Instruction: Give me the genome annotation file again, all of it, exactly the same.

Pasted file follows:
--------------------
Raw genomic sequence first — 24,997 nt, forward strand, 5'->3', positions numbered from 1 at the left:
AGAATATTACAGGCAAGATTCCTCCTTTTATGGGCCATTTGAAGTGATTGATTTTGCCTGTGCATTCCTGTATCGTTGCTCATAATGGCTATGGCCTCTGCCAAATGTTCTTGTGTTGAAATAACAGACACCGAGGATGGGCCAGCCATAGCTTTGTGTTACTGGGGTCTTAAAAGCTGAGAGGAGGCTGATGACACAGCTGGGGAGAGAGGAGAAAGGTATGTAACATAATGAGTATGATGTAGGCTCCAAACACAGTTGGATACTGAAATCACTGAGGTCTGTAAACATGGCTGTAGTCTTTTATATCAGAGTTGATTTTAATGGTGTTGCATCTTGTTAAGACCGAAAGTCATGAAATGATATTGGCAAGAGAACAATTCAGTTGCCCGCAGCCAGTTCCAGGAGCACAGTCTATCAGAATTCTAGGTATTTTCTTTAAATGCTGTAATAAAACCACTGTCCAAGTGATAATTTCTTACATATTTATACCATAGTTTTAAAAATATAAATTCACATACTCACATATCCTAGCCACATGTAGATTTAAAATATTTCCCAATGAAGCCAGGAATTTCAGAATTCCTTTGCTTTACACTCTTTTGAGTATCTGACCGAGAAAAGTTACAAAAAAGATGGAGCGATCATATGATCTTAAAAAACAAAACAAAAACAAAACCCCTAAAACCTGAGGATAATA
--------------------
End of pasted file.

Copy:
Raw genomic sequence first — 24,997 nt, forward strand, 5'->3', positions numbered from 1 at the left:
AGAATATTACAGGCAAGATTCCTCCTTTTATGGGCCATTTGAAGTGATTGATTTTGCCTGTGCATTCCTGTATCGTTGCTCATAATGGCTATGGCCTCTGCCAAATGTTCTTGTGTTGAAATAACAGACACCGAGGATGGGCCAGCCATAGCTTTGTGTTACTGGGGTCTTAAAAGCTGAGAGGAGGCTGATGACACAGCTGGGGAGAGAGGAGAAAGGTATGTAACATAATGAGTATGATGTAGGCTCCAAACACAGTTGGATACTGAAATCACTGAGGTCTGTAAACATGGCTGTAGTCTTTTATATCAGAGTTGATTTTAATGGTGTTGCATCTTGTTAAGACCGAAAGTCATGAAATGATATTGGCAAGAGAACAATTCAGTTGCCCGCAGCCAGTTCCAGGAGCACAGTCTATCAGAATTCTAGGTATTTTCTTTAAATGCTGTAATAAAACCACTGTCCAAGTGATAATTTCTTACATATTTATACCATAGTTTTAAAAATATAAATTCACATACTCACATATCCTAGCCACATGTAGATTTAAAATATTTCCCAATGAAGCCAGGAATTTCAGAATTCCTTTGCTTTACACTCTTTTGAGTATCTGACCGAGAAAAGTTACAAAAAAGATGGAGCGATCATATGATCTTAAAAAACAAAACAAAAACAAAACCCCTAAAACCTGAGGATAATA